A friend writes on Facebook that she is aware she is overweight but “when did we overweight people become public enemy number one???”
I will trace the history of this a bit, but first I have to show the total illogic of it.
Ask anyone who is going on about “fat people” what their objection is to people who are overweight and you will hear something like this sampling:
“They cost too much to insure. They raise the premiums at work for everybody in our company.”
“Yes, but do they raise the cost much higher than the cost to insure sexually active people against AIDS and other sexually transmitted diseases? AIDS requires a lifetime of very expensive drug therapy.”
“It’s none of our business what people do in their bedrooms.”
“Ah, but are you saying it is our business what they do at their kitchen tables, and in restaurants? Is that because it is easier to observe? So things are only wrong if we can see them occurring?”
“Well, they also choose to let something easily handled go totally out of control. If they would only go to the gym and watch their portions like the rest of us, this would not be a problem. It’s all about self-discipline”.
“I understand our insurance premiums also cover a multitude of substance abusers, between alcohol and drugs. Is self-discipline with food in a different category than self-discipline with alcohol and drugs?”
“There you go blaming the victim. People with addictions to alcohol and drugs deserve our compassion, not our judgment.”
“But people addicted to food deserve our judgment? Why is that different?”
“They get in my way walking, especially when they have to ride those little scooters in Walmart.”
“Okay, now you are finally saying what your true objection is. Overweight people inconvenience you by not being invisible like people usually are with sexual issues, alcohol issues, or drug issues. It’s really all about your convenience, isn’t it?”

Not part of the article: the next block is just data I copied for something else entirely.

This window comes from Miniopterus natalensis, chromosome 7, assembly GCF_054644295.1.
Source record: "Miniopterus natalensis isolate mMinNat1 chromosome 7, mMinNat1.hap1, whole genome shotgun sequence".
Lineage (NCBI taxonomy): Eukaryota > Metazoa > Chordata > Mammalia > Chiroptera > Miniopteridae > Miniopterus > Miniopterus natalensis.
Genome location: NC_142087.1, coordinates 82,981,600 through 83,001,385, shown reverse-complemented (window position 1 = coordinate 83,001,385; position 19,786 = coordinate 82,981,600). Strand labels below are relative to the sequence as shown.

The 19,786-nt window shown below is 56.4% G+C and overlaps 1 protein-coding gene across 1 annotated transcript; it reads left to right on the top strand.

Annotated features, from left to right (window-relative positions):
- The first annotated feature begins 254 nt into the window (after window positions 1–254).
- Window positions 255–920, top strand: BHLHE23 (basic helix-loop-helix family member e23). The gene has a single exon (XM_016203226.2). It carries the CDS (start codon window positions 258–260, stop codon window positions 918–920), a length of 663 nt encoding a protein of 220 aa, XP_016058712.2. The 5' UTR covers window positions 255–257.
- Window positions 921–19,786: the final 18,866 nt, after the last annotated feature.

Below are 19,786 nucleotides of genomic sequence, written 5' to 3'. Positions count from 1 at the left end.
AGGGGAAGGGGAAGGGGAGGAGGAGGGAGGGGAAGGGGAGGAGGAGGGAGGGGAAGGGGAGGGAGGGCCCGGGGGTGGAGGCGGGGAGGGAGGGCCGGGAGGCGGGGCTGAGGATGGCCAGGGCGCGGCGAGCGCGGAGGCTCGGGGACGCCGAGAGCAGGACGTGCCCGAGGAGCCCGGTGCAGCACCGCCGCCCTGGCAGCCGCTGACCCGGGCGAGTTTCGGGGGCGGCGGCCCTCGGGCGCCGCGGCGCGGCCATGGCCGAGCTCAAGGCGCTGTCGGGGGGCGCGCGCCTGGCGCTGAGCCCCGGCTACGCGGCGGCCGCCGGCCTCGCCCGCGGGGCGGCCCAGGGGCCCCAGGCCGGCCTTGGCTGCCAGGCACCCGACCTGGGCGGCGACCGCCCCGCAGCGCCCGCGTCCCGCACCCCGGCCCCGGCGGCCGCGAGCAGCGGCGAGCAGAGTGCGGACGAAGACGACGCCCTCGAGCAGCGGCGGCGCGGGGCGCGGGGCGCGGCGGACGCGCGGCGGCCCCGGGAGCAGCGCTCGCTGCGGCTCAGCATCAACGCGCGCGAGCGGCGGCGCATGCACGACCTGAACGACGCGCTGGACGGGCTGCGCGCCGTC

“They are just not nice people.”
“I don’t hear you calling for laws against hypercritical, petty, vindictive people . . .”
“Fat people slow me down.”
“But you have no problem with the people who race to the front of a line of backed up cars, then cut in at the last minute, with potentially lethal consequences to you if you are in that first car. That kind of thing could slow you down permanently.”
“I only want to make laws to get overweight people to reduce.”
“Wow!!! Busybody much?”
You see, fifty years ago there were laws against all kinds of sexual contact outside of marriage. The sexual revolution of the 1960’s turned those laws on their ear. We decided to be “anything goes” sexually as a society.
However, we are at heart judgmental people. So when we stopped judging people for whom they loved (and believe me, this is not just about gay relationships because we also have stopped judging people for extramarital affairs and serial monogamy that produces five children by five different fathers and . . .), we had to find a new target. For a while, that was alcohol and drug abusers. We then located our compassion for them.
But . . . we still needed a target. Ergo, those who are overweight. Fifty years ago, butter and gravy were good things and everyone expected a woman to plump up after having children. For her mate, it was optional.
All that to say, we could outlaw rude, cold, mean people but they can become invisible in a moment by temporarily shapeshifting into a nice person. And then where would we be?
No, we need someone who always looks the same. Always looks on the fringes of acceptability.
“Ah, there we go. Let’s single out people who are overweight, and already probably pretty embarrassed about it, for some special humiliation. Ah, yes, that is a good place to fling our judgmental venom. Not!”
You see, I was there 105 pounds ago. And I will never forget how much I felt I had to work harder and contribute more than others in every group just to justify being taken seriously. For yes, society does have a standard by which obese people are instantly judged to be less gifted than others intellectually.
I will never forget how it felt and I will always advocate compassion toward those who struggle with their weight. Or even those who don’t struggle with it, but just accept it the way it is.
Why is that our business again?